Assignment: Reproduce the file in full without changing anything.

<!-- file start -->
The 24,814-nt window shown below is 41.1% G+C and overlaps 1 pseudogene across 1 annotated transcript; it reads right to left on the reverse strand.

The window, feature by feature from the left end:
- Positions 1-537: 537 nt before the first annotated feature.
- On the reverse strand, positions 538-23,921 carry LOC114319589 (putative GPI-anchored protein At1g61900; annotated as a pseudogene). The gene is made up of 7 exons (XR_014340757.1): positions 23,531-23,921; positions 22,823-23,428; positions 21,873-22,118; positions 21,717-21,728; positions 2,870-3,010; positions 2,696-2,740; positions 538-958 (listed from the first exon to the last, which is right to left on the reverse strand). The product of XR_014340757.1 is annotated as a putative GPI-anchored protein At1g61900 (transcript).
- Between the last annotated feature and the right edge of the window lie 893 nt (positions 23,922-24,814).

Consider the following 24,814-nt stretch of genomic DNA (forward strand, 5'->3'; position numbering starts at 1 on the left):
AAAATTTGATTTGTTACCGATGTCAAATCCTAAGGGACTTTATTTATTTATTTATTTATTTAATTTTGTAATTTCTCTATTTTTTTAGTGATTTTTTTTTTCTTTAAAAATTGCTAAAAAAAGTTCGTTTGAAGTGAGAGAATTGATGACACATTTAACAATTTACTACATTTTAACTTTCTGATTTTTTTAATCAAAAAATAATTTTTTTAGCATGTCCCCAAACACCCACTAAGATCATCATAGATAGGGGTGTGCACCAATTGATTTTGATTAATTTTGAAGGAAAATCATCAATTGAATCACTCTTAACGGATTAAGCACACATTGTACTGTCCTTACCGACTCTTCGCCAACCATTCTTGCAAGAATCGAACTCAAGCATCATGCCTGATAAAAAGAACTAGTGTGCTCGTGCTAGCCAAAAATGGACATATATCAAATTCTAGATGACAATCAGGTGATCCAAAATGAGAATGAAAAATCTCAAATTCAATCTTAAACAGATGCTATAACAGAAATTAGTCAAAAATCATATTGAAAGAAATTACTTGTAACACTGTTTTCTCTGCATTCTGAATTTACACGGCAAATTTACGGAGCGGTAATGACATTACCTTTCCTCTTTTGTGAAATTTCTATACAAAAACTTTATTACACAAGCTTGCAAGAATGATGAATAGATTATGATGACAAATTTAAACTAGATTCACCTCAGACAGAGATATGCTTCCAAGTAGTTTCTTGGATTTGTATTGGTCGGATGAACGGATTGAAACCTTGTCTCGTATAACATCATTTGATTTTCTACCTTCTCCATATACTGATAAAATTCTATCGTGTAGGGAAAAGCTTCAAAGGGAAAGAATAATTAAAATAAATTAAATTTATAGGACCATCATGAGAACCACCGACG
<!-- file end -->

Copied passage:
The 24,814-nt window shown below is 41.1% G+C and overlaps 1 pseudogene across 1 annotated transcript; it reads right to left on the reverse strand.

The window, feature by feature from the left end:
- Positions 1-537: 537 nt before the first annotated feature.
- On the reverse strand, positions 538-23,921 carry LOC114319589 (putative GPI-anchored protein At1g61900; annotated as a pseudogene). The gene is made up of 7 exons (XR_014340757.1): positions 23,531-23,921; positions 22,823-23,428; positions 21,873-22,118; positions 21,717-21,728; positions 2,870-3,010; positions 2,696-2,740; positions 538-958 (listed from the first exon to the last, which is right to left on the reverse strand). The product of XR_014340757.1 is annotated as a putative GPI-anchored protein At1g61900 (transcript).
- Between the last annotated feature and the right edge of the window lie 893 nt (positions 23,922-24,814).

Consider the following 24,814-nt stretch of genomic DNA (forward strand, 5'->3'; position numbering starts at 1 on the left):
AAAATTTGATTTGTTACCGATGTCAAATCCTAAGGGACTTTATTTATTTATTTATTTATTTAATTTTGTAATTTCTCTATTTTTTTAGTGATTTTTTTTTTCTTTAAAAATTGCTAAAAAAAGTTCGTTTGAAGTGAGAGAATTGATGACACATTTAACAATTTACTACATTTTAACTTTCTGATTTTTTTAATCAAAAAATAATTTTTTTAGCATGTCCCCAAACACCCACTAAGATCATCATAGATAGGGGTGTGCACCAATTGATTTTGATTAATTTTGAAGGAAAATCATCAATTGAATCACTCTTAACGGATTAAGCACACATTGTACTGTCCTTACCGACTCTTCGCCAACCATTCTTGCAAGAATCGAACTCAAGCATCATGCCTGATAAAAAGAACTAGTGTGCTCGTGCTAGCCAAAAATGGACATATATCAAATTCTAGATGACAATCAGGTGATCCAAAATGAGAATGAAAAATCTCAAATTCAATCTTAAACAGATGCTATAACAGAAATTAGTCAAAAATCATATTGAAAGAAATTACTTGTAACACTGTTTTCTCTGCATTCTGAATTTACACGGCAAATTTACGGAGCGGTAATGACATTACCTTTCCTCTTTTGTGAAATTTCTATACAAAAACTTTATTACACAAGCTTGCAAGAATGATGAATAGATTATGATGACAAATTTAAACTAGATTCACCTCAGACAGAGATATGCTTCCAAGTAGTTTCTTGGATTTGTATTGGTCGGATGAACGGATTGAAACCTTGTCTCGTATAACATCATTTGATTTTCTACCTTCTCCATATACTGATAAAATTCTATCGTGTAGGGAAAAGCTTCAAAGGGAAAGAATAATTAAAATAAATTAAATTTATAGGACCATCATGAGAACCACCGACG